that the change had sparked particular concern among the campaign’s field staff, many of whom were hired by Jolly and maintained close contact with him — a rarity on a campaign with a reputation for top-down communication.
Jolly has known Lewandowski since the two of them worked for the Koch Brothers’ Americans for Prosperity, an advocacy group. His work in securing New Hampshire for Trump was critical. However, not everyone on Team Trump is sorry to see him go. One campaign worker told Politico that Jolly’s ground staff, the Strike Team, did not do enough in Texas, Ohio and, most recently, Wisconsin. Again, it seems to be a problem of experience.
In other news, Trump’s NY rallies, along with another in neighbouring Pennsylvania, were well attended, with tens of thousands at each. The big theme from Long Island to upstate is the lack of jobs as so many big corporations — GM and Bausch & Lomb among them — have moved to Mexico or overseas. What made New York the Empire State has simply disappeared overnight. Donald Trump is the only candidate who understands New Yorkers’ concern and addresses their fear for the future.
The late William F Buckley Jr’s National Review is certainly not. In fact, its writers want their fellows living in small New York towns, such as Garbutt, to move or worse. Hot Air recapped Kevin Williamson’s article from March 2016, which reads in part (emphasis Hot Air‘s):
So the gypsum business in Garbutt ain’t what it used to be. There is more to life in the 21st century than wallboard and cheap sentimentality about how the Man closed the factories down.
The truth about these dysfunctional, downscale communities is that they deserve to die. Economically, they are negative assets. Morally, they are indefensible …
Donald Trump’s speeches make them feel good. So does OxyContin. What they need isn’t analgesics, literal or political. They need real opportunity, which means that they need real change, which means that they need U-Haul.
If you want to live, get out of Garbutt.
The whole attitude of National Review, which endorsed annoying-not-anointed Ted Cruz, goes contrary to Buckley’s own dictum that the United States could be better governed by the first 400 people listed in the Boston telephone directory.
Williamson, by the way, also wrote a hate piece on white Appalachia in January 2014. I’ve been there — 50+ years ago — and it does not appear to have changed. Sadly, it has been forgotten because of its demographic.
Returning to Garbutt and other small New York towns once buoyed by industry, Charlie LeDuff, a reporter for Fox 2 in Detroit, does short documentaries around the US. He was shocked by what National Review and The Week had written about marginalised whites and went to Garbutt, the subject of both publications’ articles. His six-minute film, Die Whitey Die, available on YouTube, is a must-see. LeDuff spent time with Kevin, a former worker at GM in nearby Rochester, who retrained as a nurse after the plant closed several years ago. Kevin has to work two nursing jobs in order to support himself and his teenage son, who sees his only path to survival as joining the military.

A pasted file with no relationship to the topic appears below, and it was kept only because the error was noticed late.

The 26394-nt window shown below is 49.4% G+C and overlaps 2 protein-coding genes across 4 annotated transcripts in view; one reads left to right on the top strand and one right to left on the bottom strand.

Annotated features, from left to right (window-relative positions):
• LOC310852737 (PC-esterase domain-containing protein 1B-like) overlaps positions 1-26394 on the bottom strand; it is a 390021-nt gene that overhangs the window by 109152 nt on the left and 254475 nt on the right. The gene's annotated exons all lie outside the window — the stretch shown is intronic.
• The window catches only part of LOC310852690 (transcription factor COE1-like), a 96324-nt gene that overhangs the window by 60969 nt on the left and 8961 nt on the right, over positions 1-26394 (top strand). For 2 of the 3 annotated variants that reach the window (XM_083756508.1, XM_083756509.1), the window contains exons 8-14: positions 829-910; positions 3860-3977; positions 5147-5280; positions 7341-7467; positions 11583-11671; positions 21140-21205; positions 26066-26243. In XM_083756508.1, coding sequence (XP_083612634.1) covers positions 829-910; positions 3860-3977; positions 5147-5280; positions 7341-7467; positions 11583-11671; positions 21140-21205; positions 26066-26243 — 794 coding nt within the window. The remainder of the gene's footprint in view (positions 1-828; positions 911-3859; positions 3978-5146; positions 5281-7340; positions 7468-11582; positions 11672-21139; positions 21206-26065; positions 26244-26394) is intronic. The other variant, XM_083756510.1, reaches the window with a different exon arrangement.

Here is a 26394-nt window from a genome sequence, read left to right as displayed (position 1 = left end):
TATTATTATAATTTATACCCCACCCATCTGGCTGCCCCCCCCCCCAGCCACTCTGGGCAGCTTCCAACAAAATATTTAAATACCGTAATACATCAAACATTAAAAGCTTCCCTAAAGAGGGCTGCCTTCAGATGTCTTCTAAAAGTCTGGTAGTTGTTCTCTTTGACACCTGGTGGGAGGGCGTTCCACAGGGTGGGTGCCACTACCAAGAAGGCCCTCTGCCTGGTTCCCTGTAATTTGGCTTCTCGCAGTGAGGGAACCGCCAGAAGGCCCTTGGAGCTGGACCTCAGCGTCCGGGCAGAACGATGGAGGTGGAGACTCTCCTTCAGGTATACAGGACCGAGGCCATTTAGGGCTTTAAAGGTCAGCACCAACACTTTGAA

As a reader of National Review during Buckley’s time years ago, I feel confident in saying that, were he alive now, that sort of hateful tripe would never have been published. National Review never had hate pieces until recently. Although Buckley lived a charmed life from birth to burial, he treated everyone with dignity. But I digress.
In closing, the GOP Town Halls on CNN last week gave Americans an opportunity to hear and see the candidates’ children. Each candidate was on a different night. Trump’s children really love him. You could almost feel it coming through the screen. Each gave short but informative soundbites: memories, advice and so on. They spoke clearly and in complete sentences. Trump was visibly moved by what they had to say. They also fielded questions from the audience well. Not everyone asking about their upbringing, including divorce, was a Trump supporter. The other thing that will have struck viewers was how close all four are to each other. In particular, Don Jr and Eric have an incredibly strong bond as does Ivanka with half-sister Tiffany, Marla Maples’s daughter. Barron, by the way, was not in attendance: school night.
Tiffany and Don Jr are the only registered Republicans among the siblings. However, only Don Jr can support his father in the New York primary. Tiffany is registered to vote in Pennsylvania; she lives in Philadelphia. Neither Ivanka nor Eric is enrolled in a party, and the deadline for changing party affiliation was October 2015. When Ivanka said during the Town Hall that changing parties was ‘onerous’, she was probably referring not only to the deadline but the to-ing and fro-ing with the state Board of Elections as well. I have read several horror stories from New York voters on incorrect party affiliation, name and address mistakes and the difficulty in communicating with staff at the Board of Elections: ‘They don’t care!’
I hope to have an analysis of the New York result in a few days’ time and how it is likely to affect Trump’s campaign going forward.